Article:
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Abilene Reporter News Newspaper Archive: June 10, 1962 - Page 1

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Publication: Abilene Reporter News

Location: Abilene, Texas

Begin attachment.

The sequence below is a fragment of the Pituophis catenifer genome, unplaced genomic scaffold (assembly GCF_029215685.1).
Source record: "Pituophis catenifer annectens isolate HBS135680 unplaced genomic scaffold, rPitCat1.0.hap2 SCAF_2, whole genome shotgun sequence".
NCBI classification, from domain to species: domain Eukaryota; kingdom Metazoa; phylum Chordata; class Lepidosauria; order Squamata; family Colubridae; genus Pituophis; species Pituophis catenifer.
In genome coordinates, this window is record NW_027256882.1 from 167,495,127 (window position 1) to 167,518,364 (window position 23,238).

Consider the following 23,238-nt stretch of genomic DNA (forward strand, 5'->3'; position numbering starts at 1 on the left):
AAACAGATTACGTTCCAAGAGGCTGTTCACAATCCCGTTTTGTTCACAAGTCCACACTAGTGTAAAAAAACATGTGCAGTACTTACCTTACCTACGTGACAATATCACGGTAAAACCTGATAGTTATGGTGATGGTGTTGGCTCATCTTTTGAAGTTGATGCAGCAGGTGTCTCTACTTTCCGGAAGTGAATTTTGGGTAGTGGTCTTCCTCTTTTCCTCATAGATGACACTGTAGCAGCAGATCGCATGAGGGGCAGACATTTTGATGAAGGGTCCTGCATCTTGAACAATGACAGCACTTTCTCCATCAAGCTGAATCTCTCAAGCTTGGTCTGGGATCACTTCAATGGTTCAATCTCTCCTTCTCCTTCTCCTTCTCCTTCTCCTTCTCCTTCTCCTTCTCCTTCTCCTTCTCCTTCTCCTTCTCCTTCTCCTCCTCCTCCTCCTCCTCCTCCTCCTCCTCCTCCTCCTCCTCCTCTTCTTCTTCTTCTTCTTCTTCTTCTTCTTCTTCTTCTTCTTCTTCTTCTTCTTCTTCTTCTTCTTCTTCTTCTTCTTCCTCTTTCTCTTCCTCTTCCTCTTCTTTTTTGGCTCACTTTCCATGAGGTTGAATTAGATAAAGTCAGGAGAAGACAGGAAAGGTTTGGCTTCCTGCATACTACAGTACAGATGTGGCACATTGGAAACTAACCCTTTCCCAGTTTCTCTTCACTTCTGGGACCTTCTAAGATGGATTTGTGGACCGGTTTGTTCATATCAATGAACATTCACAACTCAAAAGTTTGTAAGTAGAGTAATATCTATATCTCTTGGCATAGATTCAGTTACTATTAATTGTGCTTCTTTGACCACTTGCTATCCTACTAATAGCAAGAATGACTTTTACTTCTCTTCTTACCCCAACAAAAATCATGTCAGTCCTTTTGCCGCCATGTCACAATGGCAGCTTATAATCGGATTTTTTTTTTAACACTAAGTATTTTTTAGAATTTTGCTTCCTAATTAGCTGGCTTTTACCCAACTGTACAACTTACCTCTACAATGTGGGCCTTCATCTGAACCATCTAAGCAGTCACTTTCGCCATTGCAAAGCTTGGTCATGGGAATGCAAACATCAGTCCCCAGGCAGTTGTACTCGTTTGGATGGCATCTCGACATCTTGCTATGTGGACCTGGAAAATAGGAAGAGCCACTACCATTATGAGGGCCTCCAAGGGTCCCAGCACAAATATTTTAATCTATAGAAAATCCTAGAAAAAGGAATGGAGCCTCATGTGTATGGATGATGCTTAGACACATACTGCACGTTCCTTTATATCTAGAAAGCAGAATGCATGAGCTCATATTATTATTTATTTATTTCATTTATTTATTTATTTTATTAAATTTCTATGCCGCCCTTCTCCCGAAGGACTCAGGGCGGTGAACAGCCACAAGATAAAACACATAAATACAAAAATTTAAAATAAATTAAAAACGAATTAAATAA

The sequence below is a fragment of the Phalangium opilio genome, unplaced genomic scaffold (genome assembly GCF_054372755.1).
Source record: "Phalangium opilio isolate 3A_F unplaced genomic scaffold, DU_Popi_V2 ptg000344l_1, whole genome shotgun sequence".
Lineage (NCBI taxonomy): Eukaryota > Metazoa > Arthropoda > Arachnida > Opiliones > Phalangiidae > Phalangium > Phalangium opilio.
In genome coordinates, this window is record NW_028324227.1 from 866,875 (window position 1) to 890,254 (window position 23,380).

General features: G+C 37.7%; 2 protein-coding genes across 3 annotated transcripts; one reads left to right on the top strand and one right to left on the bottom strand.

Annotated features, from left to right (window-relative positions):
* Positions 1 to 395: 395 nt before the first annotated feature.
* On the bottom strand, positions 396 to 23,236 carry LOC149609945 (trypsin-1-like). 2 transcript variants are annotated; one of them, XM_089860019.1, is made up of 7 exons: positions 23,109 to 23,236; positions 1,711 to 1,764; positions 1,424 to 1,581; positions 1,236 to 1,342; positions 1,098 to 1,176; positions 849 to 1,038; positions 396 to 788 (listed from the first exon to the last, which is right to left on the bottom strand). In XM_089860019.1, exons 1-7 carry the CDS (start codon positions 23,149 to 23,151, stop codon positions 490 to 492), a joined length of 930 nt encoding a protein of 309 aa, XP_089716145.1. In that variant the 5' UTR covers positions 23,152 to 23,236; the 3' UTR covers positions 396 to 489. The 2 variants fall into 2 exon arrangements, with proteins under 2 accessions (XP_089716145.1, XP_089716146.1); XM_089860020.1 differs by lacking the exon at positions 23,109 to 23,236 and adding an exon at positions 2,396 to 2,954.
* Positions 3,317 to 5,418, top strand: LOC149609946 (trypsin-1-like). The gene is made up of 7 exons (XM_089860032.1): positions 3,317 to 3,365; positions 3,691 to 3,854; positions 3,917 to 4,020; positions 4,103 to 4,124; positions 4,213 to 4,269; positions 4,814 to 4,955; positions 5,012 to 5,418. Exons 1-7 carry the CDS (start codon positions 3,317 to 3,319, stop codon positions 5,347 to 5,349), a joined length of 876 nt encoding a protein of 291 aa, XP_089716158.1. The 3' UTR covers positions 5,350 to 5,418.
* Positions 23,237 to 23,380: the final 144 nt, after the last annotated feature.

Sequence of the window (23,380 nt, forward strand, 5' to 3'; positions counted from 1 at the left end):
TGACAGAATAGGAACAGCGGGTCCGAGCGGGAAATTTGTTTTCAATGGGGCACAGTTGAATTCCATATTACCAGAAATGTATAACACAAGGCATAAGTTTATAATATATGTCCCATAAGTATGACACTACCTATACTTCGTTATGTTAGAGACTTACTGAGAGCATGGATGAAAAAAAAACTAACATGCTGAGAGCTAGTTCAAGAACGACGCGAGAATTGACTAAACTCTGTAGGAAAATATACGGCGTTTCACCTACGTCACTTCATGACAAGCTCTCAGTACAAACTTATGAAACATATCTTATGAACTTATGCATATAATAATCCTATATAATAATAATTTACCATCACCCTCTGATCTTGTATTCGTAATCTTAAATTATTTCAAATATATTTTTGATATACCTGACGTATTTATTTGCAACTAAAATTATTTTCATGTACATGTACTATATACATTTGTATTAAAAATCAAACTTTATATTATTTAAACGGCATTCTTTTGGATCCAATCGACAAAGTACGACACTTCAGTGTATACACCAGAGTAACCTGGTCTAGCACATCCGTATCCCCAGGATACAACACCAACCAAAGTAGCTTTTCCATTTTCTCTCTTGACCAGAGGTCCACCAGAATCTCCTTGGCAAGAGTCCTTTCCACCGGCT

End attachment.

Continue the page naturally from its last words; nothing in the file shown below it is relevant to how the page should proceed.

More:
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   Abilene Reporter-News, The (Newspaper) - June 10, 1962, Abilene, Texas                               "WITHOUT OR WITH OFFENSS TO FRIENDS OR FOES WE SKETCH YOUR WORLD EXACTLY AS IT 81ST YEAR, NO. 358 ABILENE, TEXAS, SUNDAY MORNING, JUNE 10, 5CTIONS Secrets About Estes i -1 Case Given Freely CREEKBANK SUPERINTENDENTS There were plenty Of "sidewalk superin- tendents" Friday when Snyder city employes, directed by City Engineer Bill Kim- zey dredged logs and heavy brush from the 6-foot drain pipes running under 28th St. in downtown Snyder. The runoff of heavy storm rains that fell just east of Flu- vanna in Scurry County continued to rise during most of the day, filling usually dry Deep Creek. Above, J. P. Pitner and sons watch the dredging operations. The truck by the dredger is filled with large logs and brush. (Snyder RNS photo) Area Hit Again Rain Wind By Heavy rains pushed by winds. The alert was in effect from The sea level elevation of Fort ._ 1-1 i __ f ITO... "DlinntAfn Uill I aft. up to 85 miles per hour, hit the Abilene area Saturday night and some hail was reported i Sweetwater and Snyder. The torrents of rain hit the City of Abilene about p.m. and C..E. Silchler at the Municl-. pal Airport reported that the wind velocity reached 65 miles per hour. Some hail was reported "uu" .TV, damaging storms were reported, early m the day at Sylvester, but from the damage was slight. A one-car garage belongin to J. N. S. Kirkpatrick of Wylie was disintegrated by the strong west- erly winds. Kirkpatrick said that some pieces of the garage were blown over his house, and boards from the structure were found all over his yard. A large area of West and North Central Texas was placed under a severe weather forecast late Saturday night after an earlier alert for possible tornadoes along the Texas-New Mexico border ex- pired without reports of heavy damage. The Weather Bureau issued a severe thunderstorm forcast for a belt 60 miles either side nl a line from 20 miles north of Big Spring to .20 miles north of Fort Worth. It warned of possible large hail and damaging winds. 10 p.m. until 4 a.m. Sunday. The boundary of the alerted area ran from Saint Jo, in North Central Texas, to Hillsboro to Brownwood to 45 miles west of San Angelo to Slalon to Wichita Falls. The Fort Worth and Dallas areas were on the eastern edge. Earlier a sliver of West Texas along the New Mexico border was under a tornado alert until 10 p.m. Scattered rain fell but no tornado which struck the city two weeks ago, reported 1.60 inches of rainfall for the 24-hour period and damage .was recorded to business houses which were only partially repaired. Another 900 million or more gal- lons of water swept into the three Abilene lakes Saturday, according Phantom Hill Lake Saturday aft- ernoon was recorded at 1654.5 feet, a gain of eight-tenths of a foot since 4 p.m. Friday and a gain of 800 million gallons of water to the lake. The lake elevation now is a foot below the spillway. The city's largest lake now holds about 22.3 billion gallons. Its capacity is 24 billion. At Lake Kirby, the smallest of the lakes, another 100 million gal- lons flowed into the lake Satur- day to bring its level 4.2 feet be- low the spillway. The sea level elevation of the lake Saturday aft- ernoon was 1781.6 feet, a one-tenth of a foot gain since 4 p.m. Fri- day. The lake now holds 1.45 bil- lion gallons, compared to its ca- pacity of 2.85 billion. Lake Abilene began getting wa- day and its elevation stood at ABILENE TOM SAWYERS The heavy rains-which struck Abilene Friday night and Saturday made mariners out of Steve Beachy, left, of 1158 Sunset Dr., and Paul Lenker of 1149 Sunset Dr. The two youth's.manufactured rafts for voyages down Catclaw Creek near the South llth St. bridge. (Staff photo by Jimmy Par- sons) to figures compiled at the three 2013.2 feet, compared to 2012.8 on lakes. (the first of the month, and 3.4 feet Bill Weems, City Water and I below the spillway. The lake now Sewer Department superintendent contains over 2.2 billion gallons, said that he had ordered the compared to its capacity of 3.25 U. S. Cautions Russians Against Border Gunplay BERLIN (AP) East German I menls to which the Kremlin note DALLAS (API-Theft charges, alleging the million swindle of a Dallas oil company through de- viation drilling and phony oil wells, were filed against a Long- View man Saturday. The theft under false pretenses charges were filed against W. 0. Davis Jr. by Pist. Atty. Henry Wade with Justice of Peace Glenn Byrd. The charges were requested by the Texas Rangers and the Dallas oil company, Nortex Oil Gas Corp. Ranger Capt. Bob Crowder informed Wade that Davis had left the stale and is reported in either Palm Springs or Vegas.j Wade said the charges grew out I cl the massive investigation into deviational drilling, now going on in East Texas. Rangers and the Railroad Com- mission are investigating to deter- Hilno If oil wells on one piece of property arc being drilled at an angle Into the oil reservoir of an adjacent properly. Drilling at more than a three degree angle against commission regulations The district attorney snid the charges were based on a compos lie of allegations from both Nor- tex and the Hangers. Wade said that in February oi Mfti, Nortex began the purchase eight oil leases, Involving about 10 wells, In Gregg and Husk coun- MM, which were owned by Uu pumps taking water from t h e Clear Fork of the Brazos to bolster the city's water supply in Fort Phantom Hill Lake disconnected at 11 a.m, Saturday. They hat! beer, in operation since 3 p.m. Friday. Weems said that salt content of (he Clear Fork water was getting higher than he The rain reports listed isolated in most of the area during] early morning hours and after 9 p.m. Rochester, which reported a late downpour, received nches of rain during the day, (lie most reported at any point in the area. Breckenridge received 1.70 nches and Hermleigh got 1.50 after late rains. Knox City reported 1.40 inches. Rule got 1.50 inches and 1 inch was reported at Goree. The other reports fell below the 1-inch evel. Only .16-inch was recorded at he Abilene Municipal Airport, wringing .the year's total to 8.45 nches. Normal for this, time of year is 10.01. Damage before dawn from hail, ornadocs, high winds and cloud-Hirsts was heavy but everyone escaped injury. Hardest hit was Terry County in far West Texas, where at least 45 farmers had their cotton crops destroyed by a wide belt of hail. 3 Charges lil Related stories, Ff. Ebro Oil Co., Inc. with W. 0. Davis Jr. as majority stockholder. The entire purchase time took 14 months and Nortex eventually paid about million in cash and Nortex stock. It was agreed that W. 0. Davis Jr. would continue as operator for the eight leases. Wado said the firm purchased the 8 leases based on the geological reports of 2 consulting firms. The company reported thai (ho reports estimated oil reserves under the 8 lenses al some million barrels wilh a value of Wade said subsequent invesliga-lion by the Railroad Commission and Nortex disclosed that only four or five of the wells were producers. Ha said the 10 or 15 other wells on the property were pumping oil carried by feeder lines from the four or five producers. The district attorney said preliminary investigations indicate the produc Ing wells were deviation wells tak ing oil from an adjacent property Wnde said apparently some of the producing wells have been plugged with cement. He said ii was Impossible at this limo to tcl how many wells wore pumping hy the use of feeder line of through deviational IT RAINED Municipal Airport 16 for Year ....i........ 8.45 Normal, for Year 10.01 582 E. N. 23rd 40 ALBANY 11 ASPERMONT .1. TRACE AVOCA ..70 170 18 CITY 09 50 1.00 160 20 CITY 1.40 60 18 50 1.50 65 Church 14 Student Pastor SNYDER ,60 80 ,1.M 3.50 CITY machine gun blasts at 14 desper- ate refugees who escaped on a stolen pleasure boat brought a ;rim protest and warning from the United States Saturday that border gunplay is leading to ser- Sous trouble in this divided city. Maj. Gen. Albert Walson II, the U.S. commandant, charged in a etter to the Soviet commandant .Maj. Gen. Andrei Snlovyev, was directed, officials said. But, in effect, Watson's letter to Solovyev rejected the idea that (he recent border shootings were Western provocations, as Moscow claimed. Watson (old the Soviet comman- dant: "Your failure to take cog- nizance of the mounting number of acts of violence taking place in der" in East Berlin. The American commandant called the shooting of innocent ci- vilians by East German guards "lawless actions and crimes of the most serious order." "I am gravely concerned over the (he U.S. commanj dant continued, "not only because death and injury to innocent peo- ple reveals such a callous am Ihat (he actions of East German guards were criminal, provoca- tive, irresponsible, lawless and langerous. He (old Solovyev the Soviet Un- on is responsible for law and or- der in East Berlin, and warned .hat such shootings could only stirj jp civilian unrest and disorder onj jotli sides of the wall, and "ex-: acerbate relations between our governments." The American protest and warn- ing followed the escape Friday of 14 East German refugees led by a ship's cook, Jocrg Lindner, who hijacked a river excursion boat and rammed it into a canal bank the area of your responsibility im-jcrjrninal disregard for human life, plies thai you condone what is but because it is bound to build jup a resentment that can create an increasingly serious problem ol maintaining law and order in al going on. He added he was protesting (o Solovyev as aulhoriiy ulti- mately responsible for law and or- sectors of Berlin.1 System of Leaks Called Extensive WASHINGTON Re- publican counsel who was fired from a House Investigating sub- committee for leaking a secret on Billie Sol Estes to the press says he gave it to a report- er without even being asked for He also made the Agriculture Department report available to a Republican congressman who was not involved in the investigation, Robert Manuel told the House In- tergovernmental Relations sub- committee at .a session Thursday preceding his ouster. The transcript of the session was made public Saturday. Manuel said he was only follow- ing "the rules of the game" in turning over a copy of the report to Earl. Mazo, of the New York Herald Tribune, and to Rep. Will- iam Cramer, R-Fla., before it had been seen by members of the sub- committee. The group is invest! gating Estes1 grain storage oper- ations. I did not invent the system of Manuel said, "I know it exists; it exists very widely. As a matter of fact I know one re- porter that has gotten a Pulitzer Prize out of a leak." At the end of a stern lecture by Democrats on the subcommit- tee Manuel said he wouldn't do it again, and conceded, "I took these things, I am afraid, in a lilUe too cavalier fashion." A story based on the 150-page report was published by the Her- ald Tribune June 1 and subse- quently the Agriculture Depart- ment made it public. Manuel said that was the purpose of his action. He said he felt the report would be helpful to a Texas grand jury investigating the mysterious fatal shooting of Henry Marshall, an Agriculture Department official who was then conducting an in- vestigation of Estes' cotton allot- ment dealings. Manuel said he telephoned Tex- as Atty. Gen. Will Wilson on May 24, the day before he officially joined the subcommittee, and was told by Wilson the grand jury in- vestigation was being impeded be- cause the report was not available Manuel, who got the report from the Democratic counsel of :he subcommittee, James Naugh- :on, said he gave it to Maio, whom he describee! as "a report- er who has done a great deal 'of as. elaborate on Mazo had not requested a copy of the report, although several other, reporters had. He delivered it personally to Mazo's borne 31, he said. 7 Manuel said Cramer saw See ESTES, Pg. 12-A, Col. r> to him. though it was just simply horrible that the Department of Agriculture would not be any more concerned about a grand jury session in Texas trying to find out who killed one of their investigators who stumbled on the Billie So) Estes Manuel said. On May 26 Atty. Gen. Robert Kennedy said the Justice Depart- ment was rushing to the grand jury excerpts of the report that dealt with Marshall. Manuel did not this. Manuel said Beer, Wine Defeated In Ranger RANGER (RNS) Legalisa- tion of the sale of beer and wiiw within the corporate limits of Ranger lost out by 83 votes Satur- day in one of the busiest elections in Hanger's history. The issue was defeated, 5061o 423. The 929 votes cast in the spe- cial election compare to the 903- cast in the first primarj election May 5 and the 863 ballots cast. in. the runoff vote May 26. In the two May elections, voters in the entire precinct were voting, while in Saturday's beer-wine election the balloting was confined to city, residents only. Following the vote count Weldon Leonard of the "Citizens for a Better Community" organization opposed to the sale of beer and wine stated: "Speaking in behalf of the committee, we appreciate all efforts put forth by everyone in making the campaign against the sale of beer and wine a suc- cess. The committee feels that the efforts put forth will reward Rang- er in keeping it a safe and clean town." The special election was called after a petition signed by 318 persons requesting the election vas submitted to the county corn- missioners. The first beer election ever held in Ranger in June of 1890 re- sulted in a victory for the wets by a vote of 40 to 38. In 1938, in a countywide beer election, tot- people favored beer by a vote of 537 to 216. Ten years later, in an- other countywide election, the res- idents of Ranger voted against the sale of beer by 760 to 517; Terrorists Sweep Over Algiers By ANDREW BOHOW1EC (organization has vowed to leave, ALGIERS, Algeria jind Debris torjhe future triggered by bombs of European terrorists raged through Algiers Saturday, destroying schools and public buildings and damaging the on (he American sector side of! U.S. information center. the River Spree. East German guards, firing from a tower, pier, patrol boat! and other positions, sprayed about 200 bullets from machine guns, submachine guns and rifles into apartment houses and buildings on the American side. But the refu- gees', including five women and a baby escaped injury. There have been other shootings ver the wall between police re- cently, usually as a result of the 70 escape of refugees. An East Ger- man policeman was killed in one exchange. The U.S. protest came barely 4 hours after the Soviet Union mrncd the United States, Britain! and France to hall what it called anti Communist provocations along West Berlin's border. The Soviet Union declared in a note it would not permit Wcs (Ber- lin to continue as n base for "re- vcngist and militaristic and may take measures to assist Its East Germany ally, Allied officials were reluctnnt to consider Watson's teller a direct reply to the Soviet note, Such a reply must come from (he govern- A roaring fire swept through the ground floor of the often-bombed information center, located in the heart of Algiers' European sec- tion. U.S. Consul-General William Porter jaid damage was heavy but declined tn make an estimate. It was one of a dozen bombs and arson' attacks carried out by the terrorist Secret Army Organi- zation in its spreading scorched eartti campaign. The underground NEWS INDEX SECTION A Obituaries 3 Election 7 Oil newi 12 SECTION B Snydei'l Story 1 Hubbord and Salt 2 AmuicmontJ 4, S Pii Editorlol. Llviniitan Seritt 10 SECTION C Wamtn'i 1-13 SECTION D Spotti 1-4 TV Scant farm mwi, mtirktti IB Moslem rulers of Algeria. In Oran to the west, the secret army attacked police encamp- ments with bazookas and grenades. lered through the back door. There were seldom more than a dozen visitors daily in the center. Moslems rarely ventured there. Pistol and machine-gun fire .crackled in three scattered areas of the city. In all cases, the vic- In small western Algerian towns tjms were Europeans shot by Mos- terrorists reportedly shot andjlems. killed seven or more Moslems. In the suburb of Hussein Dey, a from a window. It is against eity regulations to lean from windows or go out on balconies. In Maison Carree, three Euro- peans were wounded by Moslems. In the Kouba suburb, Moslems opened fire on a group'of Euro- peans, wounding a French soldier and a girl. Officials were at a loss for an killed a European woman leaning Moslem commandos countered auxiiiarv shot and explanation. Many believed that patience 0{ the Moslem mass- es was running out and thafedays of spectacular bloodshed anlio- lence were approaching. Grim Europeans ing to shut down the city before the July 1 self-determination vote. with attacks against Europeans in Algiers, killing at least one Eu- ropean and wounding three. Among the targets for secret army bomb and arson attacks ivcre three schools, a fine arts center, a power transformer in suburban Guyotville, and a num- ber of Moslem houses. A speclacular fire triggered by bombs gutted the central admin- istration building of the Algerian Gas Electricity Co. destroying thousands of records and hills. No installations were located in the building. The new attack on the U.S. in- formation center came several days after the State Department officially condemned secret army terrorism in a statement. The center has been attacked several times with plastic bombs since May 1MB. It was sacked twice by rioting Europeans who accused the Uniicd States of favoring Arab nationalism. In recent months the center closed ils front door with a steel barricade. I'strs of Its library en- WEATHER U.S. DEMRTMF.NT OF COMMERCE WEATHER hl'KK-U: (Wrnther Mao. I'ajre 2-A> ABILENK AND VICINITY (Radius 40. milcs) Partly mid-afternoon and through Sunday night. A little warmei Sunday.. High about 90, low 63-70. .Supermarkets, department stores, Sorrg restaurants and commercial firms announced they were planning to NORTH CENTRAL TEXAS Partly close soon CJtmg maSSlVB iloudy Sunday and Monday. Scattered ..i-.. e nlffht time thunderstorms. Hlfih Sunday NORTHWEST TEXAS Partly cloudy unday and Monday. Scattered thunder- torms. Hlah Sunday 80-95. SOUTHWEST TEXAS Partly cloudy Sunday and Monday with Mattered late Ihundershtnvcrs north. Warmer north Sun- 72 74 73 67 Ball. 73 If 11 4-.00 US 71 g 73 77 High and (or name Halt su'lSll nlllhl: Man: lunMl loMlM: Mitimln RnmMi; I f of their personnel. The sprawling Mustapha Hospi- tal, from which all Moslem pa- tients have been removed, closed about half of its Most doctors have already left, and others were preparing leave. MeanwTiile, In the live center of Rocher Notr, cif.ls went ahead with plum Mr I campaign for the referendum ataf ing which Algeria's vottn wtt t asked: "Do you waul become on Indepondwt operating with NomdmtMMt- wiUtejttr